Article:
Transitions are always difficult. We’ve seen some evidence of that in the events of the past week surrounding the election; but we also see it in the apocalyptic language of this Luke 21:5-19, the Gospel reading for this coming Sunday Morning. But at some point you have to ask yourself a question about this imagery of violence in the gospel: is it a solemn warning of the zombie apocalypse to come, or is it encouragement? Was it the intention of our Lord to scare his disciples or to strengthen them? Or maybe both?
The first reading of that Gospel passage would suggest the theme of fear in the midst of the uncertainty of life. Look at the temple, the sign of God’s abiding presence in the midst of Israel, the symbol of God’s protective providence. “Don’t take it for granted that it will always be there. Someday you will look and it will be gone.”
What is suggested in Jesus’ comment is not too popular with the hearers. Because what seems to come across in the wider context of his comment is this: take your faith for granted and you will be complicit in its destruction. That’s not a real feel-good statement.
But the rest of the statements of our Lord contain an element of comfort:
-you don’t need to go chasing after every new thing that comes down the pike, (what’s implicit) is that you already know all that you need to know
-take care that you are not led astray and sidetracked (what’s implicit is) stay focused
-you’re going to endure hardships (but what’s implicit is) you will be given the grace of God to face all those things that you fear, even those things that you fear the most. Even including: arrest, being imprisoned, having charges brought against you, betrayal by your family members. But what is implicit is you will not face these things alone because the grace of God will be there.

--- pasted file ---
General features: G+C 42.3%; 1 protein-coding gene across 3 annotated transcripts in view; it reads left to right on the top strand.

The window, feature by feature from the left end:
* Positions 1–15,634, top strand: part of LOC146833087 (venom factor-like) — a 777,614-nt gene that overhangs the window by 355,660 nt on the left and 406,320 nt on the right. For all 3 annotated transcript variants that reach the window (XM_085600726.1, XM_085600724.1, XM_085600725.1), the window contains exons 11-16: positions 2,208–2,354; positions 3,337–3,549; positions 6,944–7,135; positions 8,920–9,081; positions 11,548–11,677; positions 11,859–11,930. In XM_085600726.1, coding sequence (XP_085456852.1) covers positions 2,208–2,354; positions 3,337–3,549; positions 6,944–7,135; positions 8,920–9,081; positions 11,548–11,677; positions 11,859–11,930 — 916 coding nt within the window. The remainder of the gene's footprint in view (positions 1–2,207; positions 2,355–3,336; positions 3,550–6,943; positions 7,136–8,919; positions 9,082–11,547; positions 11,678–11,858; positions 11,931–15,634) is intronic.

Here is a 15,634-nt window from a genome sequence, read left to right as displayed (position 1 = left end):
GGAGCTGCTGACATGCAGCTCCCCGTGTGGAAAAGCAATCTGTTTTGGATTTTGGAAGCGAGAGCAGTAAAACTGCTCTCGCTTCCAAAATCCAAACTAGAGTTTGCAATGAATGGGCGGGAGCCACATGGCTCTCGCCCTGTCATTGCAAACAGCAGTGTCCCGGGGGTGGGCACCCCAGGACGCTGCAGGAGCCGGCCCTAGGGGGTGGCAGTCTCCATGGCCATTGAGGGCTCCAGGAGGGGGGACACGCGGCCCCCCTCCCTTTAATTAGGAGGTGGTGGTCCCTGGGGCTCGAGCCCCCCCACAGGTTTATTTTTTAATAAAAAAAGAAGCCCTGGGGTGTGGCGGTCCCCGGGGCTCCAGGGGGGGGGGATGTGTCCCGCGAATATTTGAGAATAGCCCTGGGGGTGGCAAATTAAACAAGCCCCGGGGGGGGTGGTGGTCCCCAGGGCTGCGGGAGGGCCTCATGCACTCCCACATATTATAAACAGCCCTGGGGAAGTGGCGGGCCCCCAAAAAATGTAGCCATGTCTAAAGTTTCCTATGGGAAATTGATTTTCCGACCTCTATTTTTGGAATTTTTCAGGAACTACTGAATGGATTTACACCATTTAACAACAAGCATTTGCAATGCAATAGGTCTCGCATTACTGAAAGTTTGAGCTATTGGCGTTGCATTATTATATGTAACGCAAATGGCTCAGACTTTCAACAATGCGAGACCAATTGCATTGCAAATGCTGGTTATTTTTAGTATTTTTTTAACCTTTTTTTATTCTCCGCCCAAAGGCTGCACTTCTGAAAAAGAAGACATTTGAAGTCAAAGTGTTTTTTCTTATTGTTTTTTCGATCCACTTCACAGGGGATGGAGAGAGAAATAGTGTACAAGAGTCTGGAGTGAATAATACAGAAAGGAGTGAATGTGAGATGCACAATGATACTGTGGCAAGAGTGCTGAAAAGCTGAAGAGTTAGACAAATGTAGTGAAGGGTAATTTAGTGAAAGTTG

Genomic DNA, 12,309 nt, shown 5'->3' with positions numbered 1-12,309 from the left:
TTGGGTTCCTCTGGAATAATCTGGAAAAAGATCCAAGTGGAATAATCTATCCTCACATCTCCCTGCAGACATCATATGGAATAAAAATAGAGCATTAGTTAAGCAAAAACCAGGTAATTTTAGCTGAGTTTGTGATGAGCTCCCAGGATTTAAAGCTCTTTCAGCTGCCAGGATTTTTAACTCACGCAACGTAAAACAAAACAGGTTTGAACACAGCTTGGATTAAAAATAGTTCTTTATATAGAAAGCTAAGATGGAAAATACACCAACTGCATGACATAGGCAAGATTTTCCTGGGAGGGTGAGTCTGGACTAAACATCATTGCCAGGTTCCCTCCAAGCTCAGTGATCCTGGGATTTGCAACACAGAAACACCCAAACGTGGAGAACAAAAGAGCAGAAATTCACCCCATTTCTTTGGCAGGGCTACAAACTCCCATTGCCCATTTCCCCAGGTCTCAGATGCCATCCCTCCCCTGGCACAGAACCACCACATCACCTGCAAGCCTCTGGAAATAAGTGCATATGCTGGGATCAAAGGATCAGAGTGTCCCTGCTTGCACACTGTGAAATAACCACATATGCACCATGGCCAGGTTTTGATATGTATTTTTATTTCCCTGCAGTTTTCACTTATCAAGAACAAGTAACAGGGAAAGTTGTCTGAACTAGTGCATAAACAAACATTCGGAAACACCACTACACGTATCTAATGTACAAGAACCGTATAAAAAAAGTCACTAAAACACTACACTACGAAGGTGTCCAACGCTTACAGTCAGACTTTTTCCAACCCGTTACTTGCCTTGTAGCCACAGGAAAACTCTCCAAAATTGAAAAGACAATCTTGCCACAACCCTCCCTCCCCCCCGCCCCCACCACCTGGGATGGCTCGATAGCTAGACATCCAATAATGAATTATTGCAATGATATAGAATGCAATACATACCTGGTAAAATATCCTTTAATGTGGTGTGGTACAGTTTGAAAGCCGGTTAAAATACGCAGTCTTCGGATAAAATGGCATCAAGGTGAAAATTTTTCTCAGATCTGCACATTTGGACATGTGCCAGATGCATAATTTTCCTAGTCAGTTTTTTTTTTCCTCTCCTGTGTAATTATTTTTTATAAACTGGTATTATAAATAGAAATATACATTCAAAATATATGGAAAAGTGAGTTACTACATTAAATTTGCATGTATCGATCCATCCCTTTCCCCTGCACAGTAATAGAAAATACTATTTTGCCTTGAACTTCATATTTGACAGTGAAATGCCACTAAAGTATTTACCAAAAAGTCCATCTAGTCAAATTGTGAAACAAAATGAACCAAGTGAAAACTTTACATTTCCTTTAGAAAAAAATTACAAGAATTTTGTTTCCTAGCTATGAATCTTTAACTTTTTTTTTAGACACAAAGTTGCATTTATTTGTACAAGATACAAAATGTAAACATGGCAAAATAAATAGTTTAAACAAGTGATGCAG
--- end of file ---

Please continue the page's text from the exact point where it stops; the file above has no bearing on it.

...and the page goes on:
While we may not be focused on these positive aspects of today’s Gospel, they all seem to distill down to one particular focus: “By your endurance, you will save your souls.”
While we might appreciate endurance when it is demonstrated by professional athletes, we do not necessarily appreciate endurance in other areas of life. For while we don’t live in the first century, we share with that century that familiar trait of all human beings: we still have the tendency towards self-indulgence, not self-discipline, opting for the easy way out, not the path of courage. We want our faith to be there to bail us out of the difficult moments, we may want to be spiritual so long as we’re not talking about “spiritual discipline.”
And yet Jesus reminds us that it is by our endurance that we will gain our souls. Endurance essentially means being faithful and being disciplined in our practice of faith. When you think about it the athlete who has not faithfully practiced and disciplined himself (or herself) in training has no gas in the tank when it comes to that endurance moment for the extra effort, the extra burst of speed, the ability to go the extra mile.
By your endurance you will gain your souls.